“We will grant … that a majority opposed the Nicene creed. But the opposition was over the use of specific words … they felt the creed could lend support to Sabellianism.” (Bible.ca)

“The language of that creed seemed to offer no prophylactic (prevention) against Marcellan doctrine, and increasingly came to be seen as implying such doctrine.” (Ayres, p. 96, 97)

“To many the creed seemed strongly to favour the unitarian tendency among these existing trajectories.” (Ayres, p. 431)51The term “unitarian” refers to Sabellianism. For example: “A great deal of controversy was caused in the years after the council by some supporters of Nicaea whose theology had strongly unitarian tendencies. Chief among these was Marcellus of Ancyra.” (Ayres, p. 431)

So, the majority also really understood the term as Sabellian.

Was Nicaea a Sabellian victory?

Our authors say that Nicaea was a drawn battle between the Sabellian one-hypostasis theology and the Eusebian three-hypostases theology. However, in the view of this article, since homoousios was known to be a Sabellian term and given the anathema, it was a Sabellian victory. 

“The ‘Asiatics’ (i.e. Eustathius, Marcellus) … were able to include in N a hint of opposition to the three hypostases theory.” (Hanson, p. 171, quoting Simonetti)

It is not “an openly Sabellian creed.” “It is going too far to say that N is a clearly Sabellian document. … It is exceeding the evidence to represent the Council as a total victory for the anti-Origenist opponents of the doctrine of three hypostases. It was more like a drawn battle.” (Hanson, p. 172) Ayres says that his conclusions are close to Hanson’s. (Ayres, p. 92)

AFTER NICAEA

Sabellianism and homoousios were rejected.

Nicaea brought an end to the dispute around Arius’ theology. After Nicaea, Arius was no longer an issue. 

“Arius’ own theology is of little importance in understanding the major debates of the rest of the century.” (Ayres, p. 56-57) (For detail, see – Arius.)

Alexander died soon after Nicaea. He was not the focus of the dispute after Nicaea. 

“The Index to the Festal Letters of Athanasius dates the death of Alexander firmly to April 27th, 328.” (Hanson, p. 175)[/mfn] 

In the previous century, the controversy was between Sabellius’ one-hypostasis theology and Origen’s three hypostases. Sabellianism was defeated. However, with the emperor’s help, the Sabellians gained a major victory at Nicaea. But the war continued for a few years after Nicaea. It was specifically between the Eusebian majority and the Sabellians, and resulted in the exile of the leading Sabellians. 

the Nicene Creed caused this conflict. But it was not a new controversy:

“Nicaea has been a catalyst for conflict between pre-existing theological trajectories.” (Ayres, p. 101)

The phrase “pre-existing theological trajectories” refers to schools of thought that had existed before Nicaea. The leading Sabellians were exiled.

“Within ten years of the Council of Nicaea all the leading supporters of the creed of that Council had been deposed or disgraced or exiled – Athanasius, Eustathius and Marcellus, and with them a large number of other bishops who are presumed to have belonged to the same school of thought.” (Hanson, p. 274)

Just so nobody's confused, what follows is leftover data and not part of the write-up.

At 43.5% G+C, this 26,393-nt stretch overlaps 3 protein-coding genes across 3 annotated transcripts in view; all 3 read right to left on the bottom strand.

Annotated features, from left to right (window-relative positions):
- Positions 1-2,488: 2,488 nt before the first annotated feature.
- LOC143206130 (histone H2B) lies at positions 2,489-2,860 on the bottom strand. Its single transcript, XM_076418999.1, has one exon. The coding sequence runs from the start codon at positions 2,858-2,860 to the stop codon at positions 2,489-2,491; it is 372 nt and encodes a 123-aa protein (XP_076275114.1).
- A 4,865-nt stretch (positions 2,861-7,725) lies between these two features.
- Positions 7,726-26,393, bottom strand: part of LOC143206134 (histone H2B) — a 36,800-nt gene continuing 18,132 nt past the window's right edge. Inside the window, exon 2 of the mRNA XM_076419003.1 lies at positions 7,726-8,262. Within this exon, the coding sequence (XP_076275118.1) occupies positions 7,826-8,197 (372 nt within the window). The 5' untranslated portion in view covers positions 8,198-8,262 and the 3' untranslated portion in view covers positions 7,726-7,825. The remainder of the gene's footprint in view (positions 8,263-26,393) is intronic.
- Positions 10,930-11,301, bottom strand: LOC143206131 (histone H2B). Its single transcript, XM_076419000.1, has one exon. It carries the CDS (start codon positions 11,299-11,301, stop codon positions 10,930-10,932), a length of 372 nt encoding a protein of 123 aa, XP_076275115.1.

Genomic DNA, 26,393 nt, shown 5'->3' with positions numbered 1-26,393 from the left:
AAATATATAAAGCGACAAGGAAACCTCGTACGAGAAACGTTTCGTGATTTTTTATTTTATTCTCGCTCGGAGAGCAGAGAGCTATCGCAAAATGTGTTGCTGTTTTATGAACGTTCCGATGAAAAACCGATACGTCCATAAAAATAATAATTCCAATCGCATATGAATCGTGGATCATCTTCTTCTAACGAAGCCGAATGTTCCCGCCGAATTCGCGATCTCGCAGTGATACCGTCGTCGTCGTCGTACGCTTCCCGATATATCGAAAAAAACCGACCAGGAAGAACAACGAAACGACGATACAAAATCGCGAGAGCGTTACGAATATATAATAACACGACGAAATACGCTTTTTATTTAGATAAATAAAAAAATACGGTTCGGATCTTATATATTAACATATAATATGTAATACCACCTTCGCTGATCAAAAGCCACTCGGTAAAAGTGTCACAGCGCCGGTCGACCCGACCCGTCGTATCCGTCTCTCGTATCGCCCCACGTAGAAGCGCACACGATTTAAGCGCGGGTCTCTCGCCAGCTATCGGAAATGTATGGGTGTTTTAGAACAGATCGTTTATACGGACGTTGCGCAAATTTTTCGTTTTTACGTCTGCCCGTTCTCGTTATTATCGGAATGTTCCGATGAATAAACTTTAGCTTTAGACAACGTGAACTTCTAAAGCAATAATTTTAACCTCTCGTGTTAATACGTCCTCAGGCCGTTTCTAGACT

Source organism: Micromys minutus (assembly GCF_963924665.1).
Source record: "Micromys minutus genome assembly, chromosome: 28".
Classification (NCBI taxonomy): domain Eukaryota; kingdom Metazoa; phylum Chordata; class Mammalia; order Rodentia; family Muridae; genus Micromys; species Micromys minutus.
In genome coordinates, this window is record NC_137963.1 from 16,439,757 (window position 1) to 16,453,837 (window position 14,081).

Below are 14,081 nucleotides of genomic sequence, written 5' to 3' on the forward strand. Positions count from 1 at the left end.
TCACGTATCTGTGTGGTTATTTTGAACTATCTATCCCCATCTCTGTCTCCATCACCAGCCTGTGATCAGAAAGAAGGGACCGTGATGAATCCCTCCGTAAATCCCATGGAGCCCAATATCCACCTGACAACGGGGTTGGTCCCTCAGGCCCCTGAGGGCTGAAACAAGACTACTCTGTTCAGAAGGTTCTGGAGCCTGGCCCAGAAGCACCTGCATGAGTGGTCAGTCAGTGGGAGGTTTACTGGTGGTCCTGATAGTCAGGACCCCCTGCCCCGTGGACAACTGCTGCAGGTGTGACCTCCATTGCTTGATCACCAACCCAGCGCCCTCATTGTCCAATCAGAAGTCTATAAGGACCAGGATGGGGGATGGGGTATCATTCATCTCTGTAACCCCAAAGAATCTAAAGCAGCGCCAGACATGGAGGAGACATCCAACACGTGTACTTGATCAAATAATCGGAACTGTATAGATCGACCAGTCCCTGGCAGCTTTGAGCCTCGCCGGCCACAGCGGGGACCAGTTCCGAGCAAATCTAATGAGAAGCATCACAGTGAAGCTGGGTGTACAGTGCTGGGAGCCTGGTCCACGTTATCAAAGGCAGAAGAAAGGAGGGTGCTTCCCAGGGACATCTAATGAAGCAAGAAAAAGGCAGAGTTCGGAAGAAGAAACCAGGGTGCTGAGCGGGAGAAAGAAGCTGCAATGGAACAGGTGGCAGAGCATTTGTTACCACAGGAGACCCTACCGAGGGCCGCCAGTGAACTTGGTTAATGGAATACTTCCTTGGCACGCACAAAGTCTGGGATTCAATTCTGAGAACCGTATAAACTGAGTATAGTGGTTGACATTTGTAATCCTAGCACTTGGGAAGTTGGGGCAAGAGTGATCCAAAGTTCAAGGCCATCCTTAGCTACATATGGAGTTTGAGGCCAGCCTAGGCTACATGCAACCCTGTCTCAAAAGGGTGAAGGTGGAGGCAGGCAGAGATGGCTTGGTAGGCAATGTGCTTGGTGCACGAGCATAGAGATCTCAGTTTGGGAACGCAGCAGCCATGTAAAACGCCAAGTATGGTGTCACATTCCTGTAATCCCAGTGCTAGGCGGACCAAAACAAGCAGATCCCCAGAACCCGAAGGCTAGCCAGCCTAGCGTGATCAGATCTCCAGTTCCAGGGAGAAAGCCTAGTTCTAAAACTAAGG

“Eustathius lost this battle and was deposed at some point between 326 and 331.” (Ayres, p. 101)

“The new synod met in the summer of 336 and deposed Marcellus for holding the heresy of Paul of Samosata.” (Williams, p. 80)

This conflict was specifically about the meaning of the term homoousios. The Sabellians claimed that it supports their theology, namely, that the Father and Son are a single Person, meaning that the Son does not have a real distinct existence. 

As an example, the following is one event during that period “probably in 326 or 327:” (Ayres, p. 101)

“The fifth-century ecclesiastical historian Sozomen reports a dispute immediately after the council, focused not on Arius, but … concerning the precise meaning of the term homoousios.

Some [must be the Eusebians] thought this term … implied the non-existence of the Son of God; and that it involved the error of Montanus and Sabellius. …

Eustathius accused Eusebius [of Caesarea] of altering the doctrines ratified by the council of Nicaea, while the latter declared that he approved of all the Nicaean doctrines, and reproached Eustathius for cleaving to the heresy of Sabellius.” (Ayres, p. 101)52“This event was only one part of the conflict that now began.” (Ayres, p. 101)

Therefore, the rejection of the Sabellians after Nicaea was also a rejection of the term homoousios. This site refers to the decade after Nicaea as the ‘Post-Nicaea Correction’ because it closed the door to Sabellianism that was opened at Nicaea. For a detailed discussion, see here

After that, nobody mentions Homoousios.

For about two decades after the ‘Post-Nicaea Correction’, nobody mentions homoousios. 

“There is a near-fifteen year absence before the creed is mentioned again.” (Ayres, p. 100)

“After Nicaea homoousios is not mentioned again in truly contemporary sources for two decades. …This lack of usage also results from the association of Nicaea with the theology of Marcellus of Ancyra.” (Ayres, p. 97)

“What is conventionally regarded as the key-word in the Creed homoousion, falls completely out of the controversy very shortly after the Council of Nicaea and is not heard of for over twenty years.” (Hanson Lecture)

Councils in the 340s do not mention it.

Respectively 16 and 18 years after Nicaea, two councils met; the Dedication Council in 341 and the Council at Serdica in 343. Since both councils met during the period that homoousios was not mentioned, the creeds from these councils do not mention the term. These councils focused on the more fundamental issue, of which homoousios was only a symptom, namely, the number of hypostases in God.